With apologies to Don Henley, no one loves dirty laundry, but we can hate it a little less thanks to the combi washer/dryer units just hitting the market.

Combining the washer and dryer was an elusive target, until now

By Andy Kriege, YSN

The washing machine is said to be one of the greatest inventions of all time, especially in relation to the household appliance industry. The automatic clothes dryer ranks up there as well, as it too took laundry a quantum leap forward.

That said, very little has changed in laundry technology over the last 50 years or so. But, spoiler alert, big changes are coming fast.

Back in the Day

Grandma’s traditional day for laundry was Monday. She called it “laundry day” because it took all day to knock out a week’s worth of wash.

In my grandmother’s day, laundry was a full-blown chore. Their farm didn’t get electricity until 1945, so for years grandma was among those who did the laundry on the front porch with a gasoline-powered washer. She then had to put her bloomers out on the line and leave the drying process to the Iowa breeze (which became the Iowa freeze in winter).

Household laundry has come a long way since grandma’s wringer washer and clothesline. But while both the washer and dryer have seen incremental improvements over the decades, it wasn’t until recently that a truly practical combination unit (the Holy Grail of laundry proficiency) was ready for the masses. 

Dialing the Right Combination

This Philco ad for a late 1950s gas model touts a 58-minute cycle for washing and drying a full load. “Put your clothes in dirty and take them out bright, clean and dry, all done,” was the dubious claim, and Philo pulled the product within a few years.

Combination washer/dryer units have been around in some form or another for decades, most notably in Europe where they have long been the only viable option for people housed in cramped quarters. 

Combo units have not sold well historically due to a host of shortcomings. Among the issues were long dry times and a very limited load capacity. In addition, they were inefficient energy pigs.

Putting these notable limitations aside, the combo pioneers were on to something. There were some real benefits to marrying the washer and dryer into one unit. Aside from the compact footprint, these units eliminated the need to transfer clothes between the machines, and the ventless construction made them easy to install virtually anywhere. 

The Revolution is Here

Combo units are now poised to take off thanks to new technology that has addressed the problems of dry time, capacity and efficency. The GE Profile UltraFast Combo is leading the charge in bringing an affordable and practical combination unit to the mass market.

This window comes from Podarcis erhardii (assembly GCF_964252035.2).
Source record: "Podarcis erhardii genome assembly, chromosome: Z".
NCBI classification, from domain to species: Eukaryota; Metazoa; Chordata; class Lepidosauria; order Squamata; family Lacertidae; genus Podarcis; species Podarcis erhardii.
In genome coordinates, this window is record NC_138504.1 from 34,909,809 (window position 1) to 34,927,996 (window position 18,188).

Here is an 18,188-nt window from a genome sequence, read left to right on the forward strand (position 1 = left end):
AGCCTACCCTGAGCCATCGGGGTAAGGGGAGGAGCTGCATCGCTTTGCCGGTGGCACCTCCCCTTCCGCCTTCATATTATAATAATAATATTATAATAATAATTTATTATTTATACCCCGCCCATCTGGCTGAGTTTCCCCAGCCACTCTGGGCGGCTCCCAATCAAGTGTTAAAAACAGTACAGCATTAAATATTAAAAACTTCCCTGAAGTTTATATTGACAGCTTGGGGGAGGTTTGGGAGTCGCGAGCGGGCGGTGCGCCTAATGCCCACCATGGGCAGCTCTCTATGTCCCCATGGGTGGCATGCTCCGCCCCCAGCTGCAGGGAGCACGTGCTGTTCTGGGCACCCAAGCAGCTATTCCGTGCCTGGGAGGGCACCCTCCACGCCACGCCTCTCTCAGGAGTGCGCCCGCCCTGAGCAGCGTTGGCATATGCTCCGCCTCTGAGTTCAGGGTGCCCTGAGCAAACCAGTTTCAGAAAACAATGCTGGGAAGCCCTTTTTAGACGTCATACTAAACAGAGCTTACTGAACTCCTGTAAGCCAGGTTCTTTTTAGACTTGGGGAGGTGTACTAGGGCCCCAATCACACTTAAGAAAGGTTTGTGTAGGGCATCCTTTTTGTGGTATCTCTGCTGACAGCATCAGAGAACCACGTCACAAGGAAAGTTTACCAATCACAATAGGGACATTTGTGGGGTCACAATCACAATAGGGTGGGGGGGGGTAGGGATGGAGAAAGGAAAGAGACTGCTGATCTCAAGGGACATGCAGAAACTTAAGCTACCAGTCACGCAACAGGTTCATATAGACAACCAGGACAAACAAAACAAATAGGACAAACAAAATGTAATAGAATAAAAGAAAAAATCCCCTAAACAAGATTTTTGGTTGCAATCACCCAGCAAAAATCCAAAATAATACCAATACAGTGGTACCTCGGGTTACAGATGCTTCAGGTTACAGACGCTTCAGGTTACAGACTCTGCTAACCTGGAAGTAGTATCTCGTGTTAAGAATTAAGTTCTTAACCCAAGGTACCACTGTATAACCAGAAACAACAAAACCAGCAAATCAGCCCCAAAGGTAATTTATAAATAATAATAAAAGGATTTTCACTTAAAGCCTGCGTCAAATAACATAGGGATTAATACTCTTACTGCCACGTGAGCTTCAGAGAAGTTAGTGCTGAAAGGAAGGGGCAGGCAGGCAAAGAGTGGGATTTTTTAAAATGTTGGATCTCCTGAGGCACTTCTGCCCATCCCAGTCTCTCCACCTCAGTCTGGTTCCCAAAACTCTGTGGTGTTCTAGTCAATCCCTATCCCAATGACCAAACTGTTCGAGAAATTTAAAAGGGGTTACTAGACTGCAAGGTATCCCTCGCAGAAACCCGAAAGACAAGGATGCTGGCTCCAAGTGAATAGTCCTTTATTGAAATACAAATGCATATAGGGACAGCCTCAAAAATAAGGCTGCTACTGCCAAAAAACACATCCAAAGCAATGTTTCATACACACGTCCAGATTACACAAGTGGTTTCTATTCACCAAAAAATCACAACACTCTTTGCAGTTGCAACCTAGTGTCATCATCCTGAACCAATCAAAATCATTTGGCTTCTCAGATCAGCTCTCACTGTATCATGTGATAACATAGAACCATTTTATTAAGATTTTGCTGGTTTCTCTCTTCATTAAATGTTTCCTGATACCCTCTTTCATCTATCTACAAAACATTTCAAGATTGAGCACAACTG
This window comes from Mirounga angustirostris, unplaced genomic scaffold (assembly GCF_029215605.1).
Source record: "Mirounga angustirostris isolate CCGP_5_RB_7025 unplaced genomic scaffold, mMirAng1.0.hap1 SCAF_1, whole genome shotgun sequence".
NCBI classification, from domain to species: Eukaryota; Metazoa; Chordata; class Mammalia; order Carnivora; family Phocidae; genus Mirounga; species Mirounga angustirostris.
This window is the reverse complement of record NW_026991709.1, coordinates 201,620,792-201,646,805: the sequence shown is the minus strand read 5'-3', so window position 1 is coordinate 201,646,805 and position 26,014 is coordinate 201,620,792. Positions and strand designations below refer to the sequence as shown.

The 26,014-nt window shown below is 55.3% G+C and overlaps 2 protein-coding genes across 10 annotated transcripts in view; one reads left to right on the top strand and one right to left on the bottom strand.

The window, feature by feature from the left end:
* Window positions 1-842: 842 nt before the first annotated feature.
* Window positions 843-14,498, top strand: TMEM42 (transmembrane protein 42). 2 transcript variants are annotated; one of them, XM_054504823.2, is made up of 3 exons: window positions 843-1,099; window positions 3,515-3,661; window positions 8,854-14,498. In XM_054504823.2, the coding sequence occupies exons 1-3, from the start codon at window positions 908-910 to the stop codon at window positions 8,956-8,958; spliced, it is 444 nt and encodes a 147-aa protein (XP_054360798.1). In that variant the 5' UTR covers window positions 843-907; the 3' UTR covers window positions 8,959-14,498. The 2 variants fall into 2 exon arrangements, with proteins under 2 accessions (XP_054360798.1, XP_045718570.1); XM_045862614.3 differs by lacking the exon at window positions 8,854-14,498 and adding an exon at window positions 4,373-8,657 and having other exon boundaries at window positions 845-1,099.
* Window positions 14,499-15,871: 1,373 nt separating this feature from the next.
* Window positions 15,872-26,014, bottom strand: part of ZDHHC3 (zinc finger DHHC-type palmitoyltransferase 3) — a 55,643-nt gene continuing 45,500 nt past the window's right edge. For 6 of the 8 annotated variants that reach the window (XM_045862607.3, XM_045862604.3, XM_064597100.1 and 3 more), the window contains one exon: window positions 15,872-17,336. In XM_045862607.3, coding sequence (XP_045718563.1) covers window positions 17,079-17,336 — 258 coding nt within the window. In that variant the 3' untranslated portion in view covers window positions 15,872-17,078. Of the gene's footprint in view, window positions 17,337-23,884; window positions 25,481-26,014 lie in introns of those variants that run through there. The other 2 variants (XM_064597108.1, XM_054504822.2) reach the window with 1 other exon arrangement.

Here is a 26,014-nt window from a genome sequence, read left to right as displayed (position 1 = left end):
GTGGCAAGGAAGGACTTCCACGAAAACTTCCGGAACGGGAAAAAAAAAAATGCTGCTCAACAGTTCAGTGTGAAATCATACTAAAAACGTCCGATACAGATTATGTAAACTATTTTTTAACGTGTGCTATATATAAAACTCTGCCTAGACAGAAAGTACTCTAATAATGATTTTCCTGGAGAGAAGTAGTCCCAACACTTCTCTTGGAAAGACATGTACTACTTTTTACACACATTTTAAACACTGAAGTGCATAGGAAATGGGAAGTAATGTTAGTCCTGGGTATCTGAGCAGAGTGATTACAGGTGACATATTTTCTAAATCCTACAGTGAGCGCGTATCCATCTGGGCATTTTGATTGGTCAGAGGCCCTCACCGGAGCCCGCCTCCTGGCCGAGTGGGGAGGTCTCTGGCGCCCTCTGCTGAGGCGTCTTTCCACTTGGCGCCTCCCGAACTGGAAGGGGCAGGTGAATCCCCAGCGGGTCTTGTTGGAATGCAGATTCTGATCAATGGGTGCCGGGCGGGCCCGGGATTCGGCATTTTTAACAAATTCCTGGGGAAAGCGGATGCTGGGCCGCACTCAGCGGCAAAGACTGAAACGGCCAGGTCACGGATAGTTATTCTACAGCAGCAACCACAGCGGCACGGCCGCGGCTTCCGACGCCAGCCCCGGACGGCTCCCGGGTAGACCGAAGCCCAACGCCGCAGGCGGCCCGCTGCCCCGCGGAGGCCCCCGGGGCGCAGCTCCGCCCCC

According to Peter Pepe, VP of cloths care at GE Appliances (GEA), the UltraFast Combo unit has conquered just about every pain point associated with prior attempts at melding laundry pairs. “Laundry is a chore; our goal was to solve the big problems without creating new ones,” he said. “We wanted to be able to do a full-size load in two hours or less without having to do the transfer, and we have achieved those goals.” 

GEA’s Peter Pepe presented the all-new GE Profile UltraFast Combo unit at last August’s BrandSource Convention. The product has created a revolution in laundry evolution.

Pepe said the washer side of the equation was easy, as the technology was already in place. “The biggest challenge was getting the clothes to dry quickly and efficiently,” he noted. The machine uses a ventless heat pump and a high air-flow drying system that makes it one of the most energy efficient machines on the market. The ventless technology and 120-volt plug also allow for installation just about anywhere, whichadds to the convenience factor.

 “Americans like their capacity, so we gave them capacity without charging them time,” Pepe continued. “We tried to focus not just on the pain point of transferring laundry but on the entire process. We leveraged technology to deliver a better laundry experience and arrived at a fantastic product that is resonating well with consumers. I believe we now have a mainstream product.”

The Laundry Quandary is Over

Conclusion: After living together side by side for years, it was high time that the venerable washer and dryer got hitched and pooled their assets. If the early returns are accurate, the new unified appliance looks to indeed be greater than sum of the parts.

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